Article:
Ketron foresees lower cable bills
Competition for cable TV customers lowered rates elsewhere and Marshall County's state senator is sponsoring legislation to create statewide franchising for televised programming delivered by wires, he said Friday evening in Lewisburg.
"This bill just passed in Georgia, and in other states we've seen, on average, a reduction of $25 a month," Sen. Bill Ketron said while discussing what's commonly called the AT&T bill to permit the phone company and cable TV services to bypass local franchising and get a statewide permit.
Asked if he believes the bill he's sponsoring in the Senate will lead to lower cable TV rates, the Murfreesboro Republican replied, "Absolutely."
As for the prospect of his bill becoming law, Ketron said, "We don't have a majority already, but we have a majority who are of an open mind."
With digital technology it's possible to receive programs on a TV that's connected to an ordinary telephone wire, Ketron said. It also makes possible so-called a la carte programming in which a subscriber could select the channels they want.
Ketron's bill has faced opposition from the Tennessee Municipal League which represents towns and cities that have, for decades, been in charge of licensing cable TV services through a business permit called a franchise. Cable companies found that system cumbersome as small, independent systems that had been started in town after town were acquired by larger systems that consolidated their holdings.
As various small systems were purchased, the new owners raised rates when they could as allowed by federal law, but the rate hikes were allegedly used to pay for the acquisitions, according to officials in Murfreesboro during the 1990s when that city audited the cable TV service.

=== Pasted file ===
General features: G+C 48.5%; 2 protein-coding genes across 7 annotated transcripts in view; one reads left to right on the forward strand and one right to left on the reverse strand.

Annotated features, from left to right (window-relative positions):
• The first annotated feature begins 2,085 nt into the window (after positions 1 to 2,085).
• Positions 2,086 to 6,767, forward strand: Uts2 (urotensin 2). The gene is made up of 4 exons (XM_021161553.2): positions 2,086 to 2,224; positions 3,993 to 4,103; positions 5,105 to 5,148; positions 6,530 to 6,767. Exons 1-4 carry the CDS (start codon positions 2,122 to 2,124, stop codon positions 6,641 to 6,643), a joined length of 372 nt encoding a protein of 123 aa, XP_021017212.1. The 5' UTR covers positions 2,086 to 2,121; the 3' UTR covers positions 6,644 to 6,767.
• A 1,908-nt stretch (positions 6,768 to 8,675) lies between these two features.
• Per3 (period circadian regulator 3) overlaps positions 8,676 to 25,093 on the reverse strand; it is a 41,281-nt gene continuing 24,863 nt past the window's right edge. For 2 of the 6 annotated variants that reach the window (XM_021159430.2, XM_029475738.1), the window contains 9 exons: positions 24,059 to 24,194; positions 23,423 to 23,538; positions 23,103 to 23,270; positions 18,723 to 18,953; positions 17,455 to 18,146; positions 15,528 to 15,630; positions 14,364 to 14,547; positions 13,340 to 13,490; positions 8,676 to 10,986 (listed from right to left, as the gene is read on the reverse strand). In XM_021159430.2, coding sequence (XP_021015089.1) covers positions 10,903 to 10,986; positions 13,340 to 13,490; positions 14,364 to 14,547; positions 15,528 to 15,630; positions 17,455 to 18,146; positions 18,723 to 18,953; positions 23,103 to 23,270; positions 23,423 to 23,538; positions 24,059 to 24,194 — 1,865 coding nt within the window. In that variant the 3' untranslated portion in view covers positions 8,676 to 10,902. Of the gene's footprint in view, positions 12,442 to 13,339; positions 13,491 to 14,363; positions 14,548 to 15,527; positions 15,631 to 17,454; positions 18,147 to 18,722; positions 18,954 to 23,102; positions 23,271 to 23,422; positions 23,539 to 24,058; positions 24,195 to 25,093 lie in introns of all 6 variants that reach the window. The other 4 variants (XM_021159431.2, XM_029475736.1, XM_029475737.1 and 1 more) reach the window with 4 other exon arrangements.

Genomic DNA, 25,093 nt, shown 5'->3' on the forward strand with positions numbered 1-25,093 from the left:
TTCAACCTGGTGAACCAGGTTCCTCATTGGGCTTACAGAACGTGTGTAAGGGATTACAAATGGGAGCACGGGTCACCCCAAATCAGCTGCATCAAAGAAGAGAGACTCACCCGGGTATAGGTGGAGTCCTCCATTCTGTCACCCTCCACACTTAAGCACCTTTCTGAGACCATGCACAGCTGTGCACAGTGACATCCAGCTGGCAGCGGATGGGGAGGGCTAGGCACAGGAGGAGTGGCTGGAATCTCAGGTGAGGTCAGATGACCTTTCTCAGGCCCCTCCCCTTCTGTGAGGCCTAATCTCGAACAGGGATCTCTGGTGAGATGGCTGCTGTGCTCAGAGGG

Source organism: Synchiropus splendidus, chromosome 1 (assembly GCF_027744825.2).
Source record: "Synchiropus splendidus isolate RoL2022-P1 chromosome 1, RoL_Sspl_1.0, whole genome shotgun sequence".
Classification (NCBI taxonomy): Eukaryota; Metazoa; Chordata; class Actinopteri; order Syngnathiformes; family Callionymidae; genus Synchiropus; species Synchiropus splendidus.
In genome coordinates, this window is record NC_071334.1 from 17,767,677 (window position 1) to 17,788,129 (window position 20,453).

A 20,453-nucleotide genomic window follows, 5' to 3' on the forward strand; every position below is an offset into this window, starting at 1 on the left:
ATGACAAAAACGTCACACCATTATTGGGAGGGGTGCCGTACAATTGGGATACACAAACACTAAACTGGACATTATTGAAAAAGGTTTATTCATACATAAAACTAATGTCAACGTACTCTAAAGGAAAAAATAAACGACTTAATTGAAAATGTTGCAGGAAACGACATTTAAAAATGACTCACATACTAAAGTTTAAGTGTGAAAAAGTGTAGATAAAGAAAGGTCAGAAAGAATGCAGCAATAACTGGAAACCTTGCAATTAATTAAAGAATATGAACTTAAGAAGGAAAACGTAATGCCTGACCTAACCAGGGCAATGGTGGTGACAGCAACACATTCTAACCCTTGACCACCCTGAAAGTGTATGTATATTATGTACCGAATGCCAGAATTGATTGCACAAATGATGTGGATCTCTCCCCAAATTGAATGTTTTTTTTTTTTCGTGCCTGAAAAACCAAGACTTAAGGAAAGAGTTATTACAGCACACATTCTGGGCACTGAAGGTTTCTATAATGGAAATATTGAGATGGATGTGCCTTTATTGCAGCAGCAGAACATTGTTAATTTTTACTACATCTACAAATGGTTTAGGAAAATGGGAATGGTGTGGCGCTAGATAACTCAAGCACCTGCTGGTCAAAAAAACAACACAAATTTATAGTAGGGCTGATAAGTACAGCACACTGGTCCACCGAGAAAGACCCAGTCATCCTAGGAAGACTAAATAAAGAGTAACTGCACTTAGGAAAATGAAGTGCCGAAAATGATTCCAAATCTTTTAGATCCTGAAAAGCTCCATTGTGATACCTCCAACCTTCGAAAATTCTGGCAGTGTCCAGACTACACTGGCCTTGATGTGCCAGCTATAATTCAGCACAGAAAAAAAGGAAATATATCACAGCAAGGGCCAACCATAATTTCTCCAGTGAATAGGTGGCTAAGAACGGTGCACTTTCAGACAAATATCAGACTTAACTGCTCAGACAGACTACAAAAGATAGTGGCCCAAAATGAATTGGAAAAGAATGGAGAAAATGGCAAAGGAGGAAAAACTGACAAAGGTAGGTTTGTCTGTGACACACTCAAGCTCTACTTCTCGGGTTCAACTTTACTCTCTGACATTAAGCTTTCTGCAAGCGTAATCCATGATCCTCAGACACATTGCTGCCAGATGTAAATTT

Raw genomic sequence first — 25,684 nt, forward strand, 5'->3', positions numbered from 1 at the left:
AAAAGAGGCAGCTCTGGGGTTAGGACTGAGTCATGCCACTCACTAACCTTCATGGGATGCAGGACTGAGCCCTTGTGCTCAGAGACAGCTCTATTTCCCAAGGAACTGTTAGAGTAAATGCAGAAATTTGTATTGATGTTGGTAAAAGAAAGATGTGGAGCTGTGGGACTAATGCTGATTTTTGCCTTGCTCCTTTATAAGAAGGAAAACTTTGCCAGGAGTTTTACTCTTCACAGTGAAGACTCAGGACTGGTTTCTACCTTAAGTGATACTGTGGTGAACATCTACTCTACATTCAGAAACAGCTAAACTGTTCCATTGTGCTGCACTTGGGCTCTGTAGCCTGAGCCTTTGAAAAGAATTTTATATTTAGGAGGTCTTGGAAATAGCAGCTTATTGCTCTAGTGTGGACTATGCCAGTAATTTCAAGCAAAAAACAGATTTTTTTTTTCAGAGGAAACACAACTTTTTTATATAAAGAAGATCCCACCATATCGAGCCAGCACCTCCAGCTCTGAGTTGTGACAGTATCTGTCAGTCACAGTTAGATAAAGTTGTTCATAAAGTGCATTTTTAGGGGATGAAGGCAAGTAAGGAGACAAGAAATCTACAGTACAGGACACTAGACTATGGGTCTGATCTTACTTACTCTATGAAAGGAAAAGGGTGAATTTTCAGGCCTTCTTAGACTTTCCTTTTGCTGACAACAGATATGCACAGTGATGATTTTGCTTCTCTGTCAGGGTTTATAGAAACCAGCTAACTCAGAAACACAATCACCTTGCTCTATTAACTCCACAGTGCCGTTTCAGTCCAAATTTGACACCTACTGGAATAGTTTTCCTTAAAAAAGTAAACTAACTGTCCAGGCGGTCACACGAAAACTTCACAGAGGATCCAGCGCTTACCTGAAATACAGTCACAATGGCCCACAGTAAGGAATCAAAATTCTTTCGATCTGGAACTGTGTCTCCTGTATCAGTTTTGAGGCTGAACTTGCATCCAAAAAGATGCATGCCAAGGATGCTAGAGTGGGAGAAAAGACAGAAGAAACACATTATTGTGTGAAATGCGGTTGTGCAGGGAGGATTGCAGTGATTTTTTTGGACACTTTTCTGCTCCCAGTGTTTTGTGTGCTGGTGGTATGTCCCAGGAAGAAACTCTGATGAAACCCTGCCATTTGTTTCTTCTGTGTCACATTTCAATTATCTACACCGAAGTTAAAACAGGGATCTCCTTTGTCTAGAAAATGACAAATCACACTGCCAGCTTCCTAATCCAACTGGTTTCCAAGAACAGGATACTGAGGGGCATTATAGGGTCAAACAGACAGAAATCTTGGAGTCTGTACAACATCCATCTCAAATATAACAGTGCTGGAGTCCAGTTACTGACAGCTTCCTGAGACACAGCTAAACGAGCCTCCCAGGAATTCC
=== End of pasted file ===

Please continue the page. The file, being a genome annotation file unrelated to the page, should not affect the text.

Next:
"I think the average cable bill is about $60 a month," Ketron said in an interview at the Lewisburg Recreation Center before a political party dinner.
When small, independent cable TV companies sought a franchise to conduct business, including use of public rights of way and frequently publicly-owned utility poles, city councils were offered channels for their own use, or for educational programming by the local school system. Before Murfreesboro started its own government channel to televise city council meetings like Congress is aired on C-SPAN, that municipality permitted the local low-power TV station to use the city's channel in exchange for a tape-delayed telecast of council meetings.
This week, Ketron anticipated state lawmakers would address the so-called PEG Channels, named for public, education and government programming.
"Our amendment will equalize the current agreements that the communities have across the state," Ketron said. "Therefore, AT&T would provide another PEG channel."
The "bottom line" for Ketron is to provide consumers with a choice -- another option on how to receive programs for their TVs, he said. Options have been limited because adding another set of wires to utility poles is expensive, although with modern technology, one set of wires that's been in place can now be used for several purposes.
"One reason I chose to carry the bill is because competition will allow us the ability to bring broadband to the rural areas," he said.
Competition over the bill now being considered in the state legislature has prompted an advertising campaign. Some of the campaign's messages are "incorrect," Ketron said. It's alleged that if Tennessee allows statewide franchising of cable TV services, then cable company leaders will be "cherry picking," or providing their service only in the most lucrative markets.
Televised ads on this issue "are showing an expensive house versus a small house," the senator said. However, the nature of the telephone system when digital technology is applied will lead to more, and not less availability of TV programming.
"AT&T has switching stations and the signals go there by fiber optic lines," he said. From those switching stations, the digital signals carrying TV programs can be transmitted to a building with telephone service even if it's served by an old twisted pair of copper wires.